Fire ant predation of turtle nests and implications for the strategy of delayed emergence
Kurt A. Buhlmann and Gina Coffman
University of Georgia, Savannah River Ecology Laboratory, Drawer E, Aiken, SC 29802 USA
Abstract: Red imported fire ants (Solenopsis invicta) consume eggs and hatchlings of turtles and other reptiles. We compared slider turtle (Trachemys scripta) hatching success and hatchling survival in nests in fire ant-free field enclosures to those in proximity to active fire ant colonies. Fire ant-induced mortality of turtle eggs incubating in the ground one, three, and six meters from active ant colonies was 60%, 50%, and 27%, respectively. Fire ants killed developing turtle eggs that had imperfections in the egg surface, but did not penetrate fully turgid eggs. Through the use of clear plexiglass tubes in which infrared cameras were inserted, fire ants were viewed underground as they encountered developing turtle eggs. Hatchling turtles were often killed soon after pipping from eggs. Some hatchling turtles successfully delayed emergence from nests in the fire ant-free area. However, hatchlings that delayed emergence in proximity to fire ant colonies were attacked or killed by fire ants. Introduced fire ants may be having an unseen and severe impact on turtle populations in the southeastern United States because several turtle species employ an evolutionary strategy of hatching in autumn, but delay emergence from the nest until the following spring.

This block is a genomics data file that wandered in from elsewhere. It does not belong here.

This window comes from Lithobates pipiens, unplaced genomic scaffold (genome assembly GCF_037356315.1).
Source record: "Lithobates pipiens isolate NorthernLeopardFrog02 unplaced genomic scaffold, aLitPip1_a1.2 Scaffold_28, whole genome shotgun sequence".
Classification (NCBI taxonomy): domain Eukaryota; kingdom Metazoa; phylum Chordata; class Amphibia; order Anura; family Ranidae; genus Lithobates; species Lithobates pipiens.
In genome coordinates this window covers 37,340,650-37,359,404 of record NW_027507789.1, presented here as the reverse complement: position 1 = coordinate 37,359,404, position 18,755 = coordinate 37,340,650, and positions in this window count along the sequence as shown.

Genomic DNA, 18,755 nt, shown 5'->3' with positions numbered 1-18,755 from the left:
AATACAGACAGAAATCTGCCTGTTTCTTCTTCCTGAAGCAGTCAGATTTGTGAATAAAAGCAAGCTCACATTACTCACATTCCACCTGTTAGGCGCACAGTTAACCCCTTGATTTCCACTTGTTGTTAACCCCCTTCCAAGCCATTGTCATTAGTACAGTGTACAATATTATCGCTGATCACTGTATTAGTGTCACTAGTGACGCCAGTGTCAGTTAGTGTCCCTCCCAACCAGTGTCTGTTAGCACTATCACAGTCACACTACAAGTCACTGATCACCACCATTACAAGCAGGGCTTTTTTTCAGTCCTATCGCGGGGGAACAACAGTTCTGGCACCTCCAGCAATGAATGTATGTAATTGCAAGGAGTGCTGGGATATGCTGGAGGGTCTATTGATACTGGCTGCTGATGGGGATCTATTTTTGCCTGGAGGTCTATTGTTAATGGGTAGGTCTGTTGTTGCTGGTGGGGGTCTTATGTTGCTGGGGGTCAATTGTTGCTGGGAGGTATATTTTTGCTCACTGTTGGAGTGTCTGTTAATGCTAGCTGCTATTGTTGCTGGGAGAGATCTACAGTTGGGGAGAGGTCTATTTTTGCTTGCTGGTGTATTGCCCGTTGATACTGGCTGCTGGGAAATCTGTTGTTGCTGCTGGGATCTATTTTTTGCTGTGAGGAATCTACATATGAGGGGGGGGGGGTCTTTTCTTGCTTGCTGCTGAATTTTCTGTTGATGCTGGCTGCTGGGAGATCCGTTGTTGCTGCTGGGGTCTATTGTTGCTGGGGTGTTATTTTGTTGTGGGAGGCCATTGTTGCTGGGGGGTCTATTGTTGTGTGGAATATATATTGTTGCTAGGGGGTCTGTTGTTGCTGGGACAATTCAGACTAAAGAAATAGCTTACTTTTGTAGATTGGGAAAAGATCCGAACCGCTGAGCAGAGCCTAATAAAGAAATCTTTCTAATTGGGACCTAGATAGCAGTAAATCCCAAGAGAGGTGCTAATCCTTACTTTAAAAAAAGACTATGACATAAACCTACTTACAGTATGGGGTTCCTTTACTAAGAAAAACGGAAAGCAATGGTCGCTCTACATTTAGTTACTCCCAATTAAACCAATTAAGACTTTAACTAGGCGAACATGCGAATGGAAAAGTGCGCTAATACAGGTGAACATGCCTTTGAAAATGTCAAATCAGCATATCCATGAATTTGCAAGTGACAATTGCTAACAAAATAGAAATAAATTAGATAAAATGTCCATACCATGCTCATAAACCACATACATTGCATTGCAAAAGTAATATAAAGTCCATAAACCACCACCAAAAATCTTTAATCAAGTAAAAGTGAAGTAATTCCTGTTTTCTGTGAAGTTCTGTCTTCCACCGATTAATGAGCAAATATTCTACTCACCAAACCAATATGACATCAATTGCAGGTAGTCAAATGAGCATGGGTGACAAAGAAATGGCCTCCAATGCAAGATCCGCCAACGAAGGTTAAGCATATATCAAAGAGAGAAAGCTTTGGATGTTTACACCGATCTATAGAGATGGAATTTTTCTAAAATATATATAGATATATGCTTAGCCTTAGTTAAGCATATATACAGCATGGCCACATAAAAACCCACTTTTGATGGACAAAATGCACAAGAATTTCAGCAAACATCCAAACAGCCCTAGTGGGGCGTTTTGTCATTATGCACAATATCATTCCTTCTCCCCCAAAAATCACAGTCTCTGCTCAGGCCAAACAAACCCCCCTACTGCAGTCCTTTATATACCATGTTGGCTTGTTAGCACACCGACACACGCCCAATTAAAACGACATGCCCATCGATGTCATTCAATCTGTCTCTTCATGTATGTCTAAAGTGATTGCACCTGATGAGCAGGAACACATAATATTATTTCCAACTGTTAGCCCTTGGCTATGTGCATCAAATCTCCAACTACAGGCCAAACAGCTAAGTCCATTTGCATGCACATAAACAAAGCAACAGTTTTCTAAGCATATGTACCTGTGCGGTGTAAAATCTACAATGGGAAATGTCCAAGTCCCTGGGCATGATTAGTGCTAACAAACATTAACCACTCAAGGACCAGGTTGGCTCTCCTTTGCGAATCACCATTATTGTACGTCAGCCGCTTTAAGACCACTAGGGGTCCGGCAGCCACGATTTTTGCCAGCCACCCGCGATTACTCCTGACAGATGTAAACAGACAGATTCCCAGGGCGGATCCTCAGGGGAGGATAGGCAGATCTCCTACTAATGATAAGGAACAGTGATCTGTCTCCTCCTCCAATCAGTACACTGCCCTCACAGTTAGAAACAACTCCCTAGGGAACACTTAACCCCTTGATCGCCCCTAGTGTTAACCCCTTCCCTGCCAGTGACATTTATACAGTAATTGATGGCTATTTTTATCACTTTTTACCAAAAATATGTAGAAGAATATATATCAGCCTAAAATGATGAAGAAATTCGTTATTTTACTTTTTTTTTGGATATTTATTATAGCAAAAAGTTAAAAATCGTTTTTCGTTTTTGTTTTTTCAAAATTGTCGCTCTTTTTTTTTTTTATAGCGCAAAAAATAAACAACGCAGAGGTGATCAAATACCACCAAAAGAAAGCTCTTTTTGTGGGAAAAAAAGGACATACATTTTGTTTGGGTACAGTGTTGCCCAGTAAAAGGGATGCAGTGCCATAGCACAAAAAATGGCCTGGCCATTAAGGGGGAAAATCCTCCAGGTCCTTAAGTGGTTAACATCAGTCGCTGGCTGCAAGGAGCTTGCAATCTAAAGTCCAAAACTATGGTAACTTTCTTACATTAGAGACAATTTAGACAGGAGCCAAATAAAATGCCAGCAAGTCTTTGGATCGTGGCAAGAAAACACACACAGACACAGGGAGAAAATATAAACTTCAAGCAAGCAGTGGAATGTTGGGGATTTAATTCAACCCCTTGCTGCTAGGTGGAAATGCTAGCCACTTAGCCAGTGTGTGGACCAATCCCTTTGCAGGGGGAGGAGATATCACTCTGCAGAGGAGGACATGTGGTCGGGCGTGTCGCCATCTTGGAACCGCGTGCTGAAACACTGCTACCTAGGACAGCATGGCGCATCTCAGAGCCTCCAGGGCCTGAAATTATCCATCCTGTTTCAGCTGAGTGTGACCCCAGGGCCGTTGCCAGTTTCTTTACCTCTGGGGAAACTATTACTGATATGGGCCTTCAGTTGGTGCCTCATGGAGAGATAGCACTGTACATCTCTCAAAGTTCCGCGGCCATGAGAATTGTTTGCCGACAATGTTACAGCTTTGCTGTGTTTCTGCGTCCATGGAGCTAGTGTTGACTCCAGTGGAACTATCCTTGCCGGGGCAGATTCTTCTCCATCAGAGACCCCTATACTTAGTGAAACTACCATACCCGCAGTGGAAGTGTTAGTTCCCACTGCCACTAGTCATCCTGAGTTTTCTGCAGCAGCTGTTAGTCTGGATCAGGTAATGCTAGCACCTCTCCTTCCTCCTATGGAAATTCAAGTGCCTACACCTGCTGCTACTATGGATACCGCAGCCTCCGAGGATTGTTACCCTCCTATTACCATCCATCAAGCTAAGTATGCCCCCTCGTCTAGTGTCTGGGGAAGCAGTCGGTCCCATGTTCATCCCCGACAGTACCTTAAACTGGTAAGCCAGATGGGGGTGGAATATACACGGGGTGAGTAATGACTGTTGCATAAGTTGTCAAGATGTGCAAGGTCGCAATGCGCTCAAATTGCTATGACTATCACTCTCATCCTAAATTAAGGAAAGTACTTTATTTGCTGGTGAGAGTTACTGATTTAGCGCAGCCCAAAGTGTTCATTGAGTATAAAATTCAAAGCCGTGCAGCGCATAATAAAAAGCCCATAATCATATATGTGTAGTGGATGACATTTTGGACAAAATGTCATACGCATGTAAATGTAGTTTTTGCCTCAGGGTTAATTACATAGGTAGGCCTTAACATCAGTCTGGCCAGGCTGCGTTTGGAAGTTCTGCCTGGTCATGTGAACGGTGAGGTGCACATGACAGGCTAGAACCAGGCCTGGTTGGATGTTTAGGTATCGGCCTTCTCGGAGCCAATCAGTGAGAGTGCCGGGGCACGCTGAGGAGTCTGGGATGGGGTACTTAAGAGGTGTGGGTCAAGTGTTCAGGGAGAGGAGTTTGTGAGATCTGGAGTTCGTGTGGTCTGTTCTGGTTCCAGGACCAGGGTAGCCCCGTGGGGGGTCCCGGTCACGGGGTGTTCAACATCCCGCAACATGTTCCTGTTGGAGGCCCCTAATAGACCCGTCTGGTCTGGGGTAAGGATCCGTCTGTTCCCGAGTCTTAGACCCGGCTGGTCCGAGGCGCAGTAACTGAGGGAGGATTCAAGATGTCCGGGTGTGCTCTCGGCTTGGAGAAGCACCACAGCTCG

Keywords: fire ants; turtles; eggs; delayed nest emergence; survival
SREL Reprint #2542
Buhlmann, K. A., and G. Coffman. 2001. Fire ant predation of turtle nests and implications for the strategy of delayed emergence. The Journal of the Elisha Mitchell Scientific Society 117:94-100.